C 2.00 60-64 Satisfactory Coursework demonstrates a satisfactory level of understanding of the subject matter, concepts, and techniques achieved in satisfying the learning objectives of a course.
C- 1.67 55-59 Pass Coursework demonstrates a passing level of understanding of the subject matter, concepts, and techniques achieved in satisfying the learning objectives of a course.
D 1.00 50-54 Marginal Pass Coursework demonstrates a marginal or barely adequate level of understanding and ability for satisfying the learning objectives of a course.
F 0.00 0-49 Fail
Grade Notation See below for grading definitions.
AEG Aegrotat Standing
P/F Pass/Fail
CR Credit granted
I Incomplete Grade
W Withdrawal from a course


Grade Point Average: A Grade Point Average (GPA) is an average of the grade point values earned for credit courses.

Semester Grade Point Average

The average of the grade point values that you have earned for all courses attempted in a semester.

Cumulative Grade Point Average

The average of the grade point values for all of the credit courses attempted while at ECU, including repeated courses.

Grade Point Average Calculation: Grade point values range from 0.00 (F grade) to 4.33 (A+ grade). Each letter grade has a corresponding value. GPA is calculated by taking the total amount of the grade point values assigned for grades and dividing that total by the number of credits earned.

Aegrotat grade (AEG): Aegrotat (AEG) standing may be used where a student is unable to complete their course work due to significant medical or other extenuating circumstances beyond their control. AEG may be used where a student has successfully completed a minimum of 60 percent of a course. A grade assignment of AEG will carry credit, and satisfy pre-requisite and degree requirements, but will be GPA neutral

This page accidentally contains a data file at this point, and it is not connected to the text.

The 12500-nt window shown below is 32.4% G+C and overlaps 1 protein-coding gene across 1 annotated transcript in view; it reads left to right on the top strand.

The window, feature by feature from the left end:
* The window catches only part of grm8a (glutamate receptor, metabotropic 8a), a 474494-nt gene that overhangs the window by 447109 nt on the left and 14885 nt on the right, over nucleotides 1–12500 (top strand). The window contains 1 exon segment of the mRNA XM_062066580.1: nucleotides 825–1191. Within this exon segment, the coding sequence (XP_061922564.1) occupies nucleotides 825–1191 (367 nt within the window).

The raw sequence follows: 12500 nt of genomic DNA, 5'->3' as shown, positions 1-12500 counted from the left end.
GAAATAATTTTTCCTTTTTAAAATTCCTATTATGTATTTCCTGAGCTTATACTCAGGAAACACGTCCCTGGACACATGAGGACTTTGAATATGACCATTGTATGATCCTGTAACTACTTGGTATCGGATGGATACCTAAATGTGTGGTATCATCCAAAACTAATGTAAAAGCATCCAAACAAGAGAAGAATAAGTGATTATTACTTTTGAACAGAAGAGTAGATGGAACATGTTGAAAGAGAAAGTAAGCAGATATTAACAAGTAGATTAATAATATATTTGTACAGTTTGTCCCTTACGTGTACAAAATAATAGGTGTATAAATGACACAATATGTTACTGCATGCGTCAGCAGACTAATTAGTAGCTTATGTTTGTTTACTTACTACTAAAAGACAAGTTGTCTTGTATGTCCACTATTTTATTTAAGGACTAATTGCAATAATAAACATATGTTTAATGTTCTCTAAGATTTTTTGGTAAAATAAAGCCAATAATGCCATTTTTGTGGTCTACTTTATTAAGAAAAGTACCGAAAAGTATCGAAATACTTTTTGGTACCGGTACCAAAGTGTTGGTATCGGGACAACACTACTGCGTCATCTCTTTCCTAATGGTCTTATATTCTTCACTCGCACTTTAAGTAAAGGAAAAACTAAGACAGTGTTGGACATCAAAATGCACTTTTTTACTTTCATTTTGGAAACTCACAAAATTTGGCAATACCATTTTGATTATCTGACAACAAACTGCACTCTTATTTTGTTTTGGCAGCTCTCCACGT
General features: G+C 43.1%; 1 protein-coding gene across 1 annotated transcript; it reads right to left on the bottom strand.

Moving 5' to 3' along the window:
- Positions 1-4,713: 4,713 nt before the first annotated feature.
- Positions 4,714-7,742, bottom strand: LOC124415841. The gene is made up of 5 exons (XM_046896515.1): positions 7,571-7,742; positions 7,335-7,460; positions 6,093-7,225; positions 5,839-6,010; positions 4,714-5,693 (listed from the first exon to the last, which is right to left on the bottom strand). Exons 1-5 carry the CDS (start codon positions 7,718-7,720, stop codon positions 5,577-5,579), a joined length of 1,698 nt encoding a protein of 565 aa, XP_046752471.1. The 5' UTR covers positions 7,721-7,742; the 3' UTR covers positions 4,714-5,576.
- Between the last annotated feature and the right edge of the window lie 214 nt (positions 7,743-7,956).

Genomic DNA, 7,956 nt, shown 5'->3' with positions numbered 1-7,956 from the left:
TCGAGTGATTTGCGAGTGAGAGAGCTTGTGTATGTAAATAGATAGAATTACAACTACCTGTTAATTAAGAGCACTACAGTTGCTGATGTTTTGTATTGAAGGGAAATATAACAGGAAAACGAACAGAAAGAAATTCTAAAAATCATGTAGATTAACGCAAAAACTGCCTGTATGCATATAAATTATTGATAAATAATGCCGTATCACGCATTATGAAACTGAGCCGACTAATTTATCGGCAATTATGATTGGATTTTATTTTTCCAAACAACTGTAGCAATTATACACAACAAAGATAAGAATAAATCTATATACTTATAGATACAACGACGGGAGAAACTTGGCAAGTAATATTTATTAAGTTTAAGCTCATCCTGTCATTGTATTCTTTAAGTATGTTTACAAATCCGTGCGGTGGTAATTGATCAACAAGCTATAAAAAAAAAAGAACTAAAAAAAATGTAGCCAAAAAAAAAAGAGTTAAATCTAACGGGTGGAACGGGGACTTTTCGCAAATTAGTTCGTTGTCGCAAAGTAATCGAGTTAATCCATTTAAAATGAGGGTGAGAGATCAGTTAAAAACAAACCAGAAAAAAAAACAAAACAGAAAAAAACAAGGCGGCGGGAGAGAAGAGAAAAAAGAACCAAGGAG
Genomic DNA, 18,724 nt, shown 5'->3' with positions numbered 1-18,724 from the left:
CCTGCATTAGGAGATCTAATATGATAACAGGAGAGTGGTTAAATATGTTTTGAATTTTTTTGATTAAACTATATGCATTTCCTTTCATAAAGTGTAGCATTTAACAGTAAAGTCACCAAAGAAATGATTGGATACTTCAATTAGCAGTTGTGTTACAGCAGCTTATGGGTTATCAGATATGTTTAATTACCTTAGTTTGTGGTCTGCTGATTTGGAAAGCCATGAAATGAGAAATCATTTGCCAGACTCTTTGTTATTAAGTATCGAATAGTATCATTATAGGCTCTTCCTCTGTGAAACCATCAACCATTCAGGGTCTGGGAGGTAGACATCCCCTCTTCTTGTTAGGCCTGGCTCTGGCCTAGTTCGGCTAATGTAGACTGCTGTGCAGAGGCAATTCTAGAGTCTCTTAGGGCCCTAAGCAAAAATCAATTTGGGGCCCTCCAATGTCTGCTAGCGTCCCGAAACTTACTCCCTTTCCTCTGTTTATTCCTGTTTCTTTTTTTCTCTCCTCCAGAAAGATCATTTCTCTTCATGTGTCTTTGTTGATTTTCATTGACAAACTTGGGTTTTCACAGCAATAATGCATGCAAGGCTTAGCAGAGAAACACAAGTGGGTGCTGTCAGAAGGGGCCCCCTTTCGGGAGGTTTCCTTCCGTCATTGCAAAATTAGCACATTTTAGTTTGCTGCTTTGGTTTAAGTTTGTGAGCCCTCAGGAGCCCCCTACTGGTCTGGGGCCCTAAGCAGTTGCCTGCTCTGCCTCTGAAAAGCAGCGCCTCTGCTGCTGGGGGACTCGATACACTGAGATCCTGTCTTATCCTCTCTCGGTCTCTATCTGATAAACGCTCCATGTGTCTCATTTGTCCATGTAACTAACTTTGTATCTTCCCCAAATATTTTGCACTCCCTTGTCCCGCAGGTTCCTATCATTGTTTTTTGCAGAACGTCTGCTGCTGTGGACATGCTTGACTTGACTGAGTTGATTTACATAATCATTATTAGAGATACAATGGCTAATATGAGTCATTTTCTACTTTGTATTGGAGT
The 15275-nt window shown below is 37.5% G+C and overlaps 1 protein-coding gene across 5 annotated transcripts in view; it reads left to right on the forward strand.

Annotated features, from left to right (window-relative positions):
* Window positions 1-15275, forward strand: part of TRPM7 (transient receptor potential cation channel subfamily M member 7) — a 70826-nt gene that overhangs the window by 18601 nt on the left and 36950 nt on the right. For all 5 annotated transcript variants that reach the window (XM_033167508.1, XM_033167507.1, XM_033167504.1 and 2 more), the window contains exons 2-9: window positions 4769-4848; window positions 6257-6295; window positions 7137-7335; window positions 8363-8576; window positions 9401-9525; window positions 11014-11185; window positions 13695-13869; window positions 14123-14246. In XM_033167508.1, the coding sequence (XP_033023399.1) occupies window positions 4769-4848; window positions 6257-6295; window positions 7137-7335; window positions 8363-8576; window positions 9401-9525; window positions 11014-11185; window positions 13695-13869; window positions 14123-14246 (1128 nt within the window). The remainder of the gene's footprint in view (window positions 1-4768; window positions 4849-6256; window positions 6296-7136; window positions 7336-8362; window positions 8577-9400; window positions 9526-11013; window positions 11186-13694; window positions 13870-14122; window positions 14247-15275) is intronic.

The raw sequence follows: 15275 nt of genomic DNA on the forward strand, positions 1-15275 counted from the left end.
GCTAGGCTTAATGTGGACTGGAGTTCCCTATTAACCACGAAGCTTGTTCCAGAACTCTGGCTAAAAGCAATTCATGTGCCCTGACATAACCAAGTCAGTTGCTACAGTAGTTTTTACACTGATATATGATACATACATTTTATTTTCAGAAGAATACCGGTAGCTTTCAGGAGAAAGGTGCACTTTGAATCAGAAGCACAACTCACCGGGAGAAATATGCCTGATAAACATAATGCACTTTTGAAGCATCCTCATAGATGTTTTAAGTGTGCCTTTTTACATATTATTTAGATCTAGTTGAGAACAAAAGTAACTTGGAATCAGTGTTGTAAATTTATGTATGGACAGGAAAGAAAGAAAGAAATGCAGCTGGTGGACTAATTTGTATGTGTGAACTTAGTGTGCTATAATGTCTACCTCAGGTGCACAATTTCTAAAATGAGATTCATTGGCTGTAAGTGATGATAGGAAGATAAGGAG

Incomplete grade: Incomplete grades may be granted by the instructor, for cases where the student has been unable to complete the course work because of extenuating circumstances beyond their own control. Such circumstances may be medical or of a personal nature and the student may be required to provide documentary evidence.

Pass/Fail/Credit Grades – Grades of ‘Pass’ (P), ‘Fail ‘(F) or ‘Credit’ (CR) may be assigned to select courses that identify P/F/CR as the grading method approved at Senate. Grades of P/F/CR are GPA neutral and will not impact grade point average positively or negatively.

Withdrawal from a course – Grades of ‘W’ will be assigned where a student officially de-registers from a course in advance of the withdrawal deadline each semester. Grades of W bear no academic penalty and will not be calculated as part of a student’s GPA, but will appear on a student’s academic transcript.

Additional Policies and Information

University Attendance Policy

You are required to attend all classes. Absence and lateness will affect your grade for the course. Therefore, you should be aware of the following criteria:
You will receive a 5% penalty for each absence and a 2.5% penalty for each time that you are late for class. You will be considered late if you arrive after attendance is taken, when the class has formally begun. Furthermore, you are subject to the same penalty if you leave the session before it has properly ended. Being more than one hour late is equivalent to being absent. More than three unexcused absences in a class will result in failure of the course. To formally excuse an absence due to illness or emergency, students must phone or send an email to the instructor by the end of the day. You may be required to give proof of a legitimate excuse, such as a doctor’s note. It is also your responsibility to determine what you missed and what you must do to complete any assigned work.

University Participation

100% attention is required during critiques and meetings. Thoughtful and serious engagement, critical thinking and sensitivity regarding other students and their work are crucial. You are expected to be present and engaged in every class, and well prepared for every meeting and critique.

Academic Accommodations